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Impact of Trade Openness and Sector Trade on Embodied Greenhouse Gases Emissions and Air Pollutants

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  • Islam, Moinul
  • Kanemoto, Keiichiro
  • Managi, Shunsuke

Abstract

The production of goods and services generates greenhouse gases (GHGs) and air pollution both directly and through the activities of the supply chains on which they depend. The analysis of the latter—called embodied emissions—in the cause of internationally traded goods and services is the subject of this paper. We find that trade openness increases embodied emissions in international trade (EET). We also examine the impact of sector trade on EET. By applying a fixed-effect model using large balanced panel data from 187 countries between 1990 and 2011, we determine that each unit of increase in trade openness results in a 10% to 23% increase in GHG embodied emissions (EE). The sector trade effect is also significant for the EE of carbon dioxide (CO2), methane (CH4) nitrous oxide (N2O), carbon monoxide (CO), non-methane volatile organic compounds (NMVOCs), particulates (PM10 ) and sulfur dioxide (SO2). Our findings also clearly indicate that the impact of the GDP on the EE of exports is positive, increasing emissions, but that it is negative on the EE of imports. We suggest that countries monitor trade sector emissions and trade openness to mitigate global embodied GHG emissions and air pollutants.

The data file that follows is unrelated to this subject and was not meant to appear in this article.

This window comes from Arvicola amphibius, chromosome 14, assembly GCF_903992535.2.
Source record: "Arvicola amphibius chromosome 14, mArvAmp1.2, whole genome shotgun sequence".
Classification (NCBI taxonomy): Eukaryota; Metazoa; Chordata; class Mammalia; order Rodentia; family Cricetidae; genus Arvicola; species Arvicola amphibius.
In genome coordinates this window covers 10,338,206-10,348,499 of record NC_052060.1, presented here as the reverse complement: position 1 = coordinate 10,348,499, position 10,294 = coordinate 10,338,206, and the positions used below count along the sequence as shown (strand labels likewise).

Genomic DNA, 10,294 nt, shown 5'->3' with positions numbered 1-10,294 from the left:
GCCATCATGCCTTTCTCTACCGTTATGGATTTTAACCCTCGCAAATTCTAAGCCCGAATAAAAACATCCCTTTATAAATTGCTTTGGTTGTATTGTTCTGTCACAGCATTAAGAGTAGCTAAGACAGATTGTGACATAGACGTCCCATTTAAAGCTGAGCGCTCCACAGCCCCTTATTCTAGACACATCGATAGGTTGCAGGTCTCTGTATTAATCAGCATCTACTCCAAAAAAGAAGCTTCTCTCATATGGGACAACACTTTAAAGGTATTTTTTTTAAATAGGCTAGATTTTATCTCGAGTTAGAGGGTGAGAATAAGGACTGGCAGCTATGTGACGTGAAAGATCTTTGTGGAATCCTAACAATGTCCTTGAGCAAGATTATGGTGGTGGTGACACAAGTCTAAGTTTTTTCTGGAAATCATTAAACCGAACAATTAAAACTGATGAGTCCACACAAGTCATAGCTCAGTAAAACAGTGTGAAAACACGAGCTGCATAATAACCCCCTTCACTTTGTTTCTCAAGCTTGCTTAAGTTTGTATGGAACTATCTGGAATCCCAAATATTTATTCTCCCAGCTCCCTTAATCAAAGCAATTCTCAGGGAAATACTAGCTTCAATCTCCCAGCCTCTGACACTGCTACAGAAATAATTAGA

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  • Islam, Moinul & Kanemoto, Keiichiro & Managi, Shunsuke, 2016. "Impact of Trade Openness and Sector Trade on Embodied Greenhouse Gases Emissions and Air Pollutants," MPRA Paper 69898, University Library of Munich, Germany.
  • Handle: RePEc:pra:mprapa:69898
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    Cited by:

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    2. Zhangqi Zhong & Xu Zhang & Wei Shao, 2019. "Measuring global energy-related sulfur oxides emissions embodied in trade: a multi-regional and multi-sectoral analysis," Natural Hazards: Journal of the International Society for the Prevention and Mitigation of Natural Hazards, Springer;International Society for the Prevention and Mitigation of Natural Hazards, vol. 95(1), pages 401-418, January.
    3. Bin Wang & Dechun Huang & Chuanhao Fan & Zhencheng Xing, 2021. "Peak of SO 2 Emissions Embodied in International Trade: Patterns, Drivers and Implications," Sustainability, MDPI, vol. 13(23), pages 1-19, December.
    4. Xiaran Zhang & Xiaoxia Rong & Meng Cai & Qingchun Meng, 2019. "Collaborative Optimization of Emissions and Abatement Costs for Air Pollutants and Greenhouse Gases from the Perspective of Energy Structure: An Empirical Analysis in Tianjin," Sustainability, MDPI, vol. 11(14), pages 1-18, July.
    5. Halkos, George E. & Papageorgiou, George J., 2018. "Pollution, environmental taxes and public debt: A game theory setup," Economic Analysis and Policy, Elsevier, vol. 58(C), pages 111-120.
    6. Alessandro De Matteis, 2019. "Decomposing the anthropogenic causes of climate change," Environment, Development and Sustainability: A Multidisciplinary Approach to the Theory and Practice of Sustainable Development, Springer, vol. 21(1), pages 165-179, February.

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    More about this item

    Keywords

    environmental economics; greenhouse gases (GHGs); industrial ecology; input-output analysis; international trade; trade and environment;
    All these keywords.

    JEL classification:

    • F1 - International Economics - - Trade
    • F18 - International Economics - - Trade - - - Trade and Environment
    • L52 - Industrial Organization - - Regulation and Industrial Policy - - - Industrial Policy; Sectoral Planning Methods

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